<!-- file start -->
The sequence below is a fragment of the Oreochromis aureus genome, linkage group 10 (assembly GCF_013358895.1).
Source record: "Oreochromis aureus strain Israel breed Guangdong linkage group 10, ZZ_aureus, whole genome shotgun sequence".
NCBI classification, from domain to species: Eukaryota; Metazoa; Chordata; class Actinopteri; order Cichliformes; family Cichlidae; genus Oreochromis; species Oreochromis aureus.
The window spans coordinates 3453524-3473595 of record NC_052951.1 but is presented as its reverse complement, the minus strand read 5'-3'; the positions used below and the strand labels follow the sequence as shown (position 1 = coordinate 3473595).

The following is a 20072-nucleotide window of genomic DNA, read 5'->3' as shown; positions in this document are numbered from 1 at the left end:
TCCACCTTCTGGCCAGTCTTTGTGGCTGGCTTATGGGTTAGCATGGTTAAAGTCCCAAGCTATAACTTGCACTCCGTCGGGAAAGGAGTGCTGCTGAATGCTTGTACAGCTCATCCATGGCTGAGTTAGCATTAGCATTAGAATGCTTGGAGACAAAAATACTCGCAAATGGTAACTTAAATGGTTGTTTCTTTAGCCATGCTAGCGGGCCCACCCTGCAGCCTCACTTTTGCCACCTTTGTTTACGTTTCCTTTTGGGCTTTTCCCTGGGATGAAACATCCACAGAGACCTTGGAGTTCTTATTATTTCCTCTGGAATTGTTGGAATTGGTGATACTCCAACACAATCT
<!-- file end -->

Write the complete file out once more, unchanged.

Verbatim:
The sequence below is a fragment of the Oreochromis aureus genome, linkage group 10 (assembly GCF_013358895.1).
Source record: "Oreochromis aureus strain Israel breed Guangdong linkage group 10, ZZ_aureus, whole genome shotgun sequence".
NCBI classification, from domain to species: Eukaryota; Metazoa; Chordata; class Actinopteri; order Cichliformes; family Cichlidae; genus Oreochromis; species Oreochromis aureus.
The window spans coordinates 3453524-3473595 of record NC_052951.1 but is presented as its reverse complement, the minus strand read 5'-3'; the positions used below and the strand labels follow the sequence as shown (position 1 = coordinate 3473595).

The following is a 20072-nucleotide window of genomic DNA, read 5'->3' as shown; positions in this document are numbered from 1 at the left end:
TCCACCTTCTGGCCAGTCTTTGTGGCTGGCTTATGGGTTAGCATGGTTAAAGTCCCAAGCTATAACTTGCACTCCGTCGGGAAAGGAGTGCTGCTGAATGCTTGTACAGCTCATCCATGGCTGAGTTAGCATTAGCATTAGAATGCTTGGAGACAAAAATACTCGCAAATGGTAACTTAAATGGTTGTTTCTTTAGCCATGCTAGCGGGCCCACCCTGCAGCCTCACTTTTGCCACCTTTGTTTACGTTTCCTTTTGGGCTTTTCCCTGGGATGAAACATCCACAGAGACCTTGGAGTTCTTATTATTTCCTCTGGAATTGTTGGAATTGGTGATACTCCAACACAATCT